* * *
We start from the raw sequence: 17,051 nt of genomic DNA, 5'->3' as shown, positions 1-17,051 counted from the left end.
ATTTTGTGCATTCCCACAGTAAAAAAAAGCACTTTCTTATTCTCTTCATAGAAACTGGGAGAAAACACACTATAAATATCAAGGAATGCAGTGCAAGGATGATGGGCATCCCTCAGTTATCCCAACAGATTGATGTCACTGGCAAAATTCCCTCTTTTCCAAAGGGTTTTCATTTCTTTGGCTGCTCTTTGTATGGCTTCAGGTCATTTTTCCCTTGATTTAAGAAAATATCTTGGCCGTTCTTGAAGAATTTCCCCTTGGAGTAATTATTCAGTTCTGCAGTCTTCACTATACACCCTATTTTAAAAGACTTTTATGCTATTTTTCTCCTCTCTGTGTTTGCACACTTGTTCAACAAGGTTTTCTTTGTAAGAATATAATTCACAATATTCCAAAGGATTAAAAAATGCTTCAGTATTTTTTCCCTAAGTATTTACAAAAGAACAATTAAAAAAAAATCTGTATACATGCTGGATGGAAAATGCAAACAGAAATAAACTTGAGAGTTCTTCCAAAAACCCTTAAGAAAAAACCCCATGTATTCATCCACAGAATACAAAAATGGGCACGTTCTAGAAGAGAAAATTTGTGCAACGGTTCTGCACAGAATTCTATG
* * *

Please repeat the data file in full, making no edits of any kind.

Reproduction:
We start from the raw sequence: 17,051 nt of genomic DNA, 5'->3' as shown, positions 1-17,051 counted from the left end.
ATTTTGTGCATTCCCACAGTAAAAAAAAGCACTTTCTTATTCTCTTCATAGAAACTGGGAGAAAACACACTATAAATATCAAGGAATGCAGTGCAAGGATGATGGGCATCCCTCAGTTATCCCAACAGATTGATGTCACTGGCAAAATTCCCTCTTTTCCAAAGGGTTTTCATTTCTTTGGCTGCTCTTTGTATGGCTTCAGGTCATTTTTCCCTTGATTTAAGAAAATATCTTGGCCGTTCTTGAAGAATTTCCCCTTGGAGTAATTATTCAGTTCTGCAGTCTTCACTATACACCCTATTTTAAAAGACTTTTATGCTATTTTTCTCCTCTCTGTGTTTGCACACTTGTTCAACAAGGTTTTCTTTGTAAGAATATAATTCACAATATTCCAAAGGATTAAAAAATGCTTCAGTATTTTTTCCCTAAGTATTTACAAAAGAACAATTAAAAAAAAATCTGTATACATGCTGGATGGAAAATGCAAACAGAAATAAACTTGAGAGTTCTTCCAAAAACCCTTAAGAAAAAACCCCATGTATTCATCCACAGAATACAAAAATGGGCACGTTCTAGAAGAGAAAATTTGTGCAACGGTTCTGCACAGAATTCTATG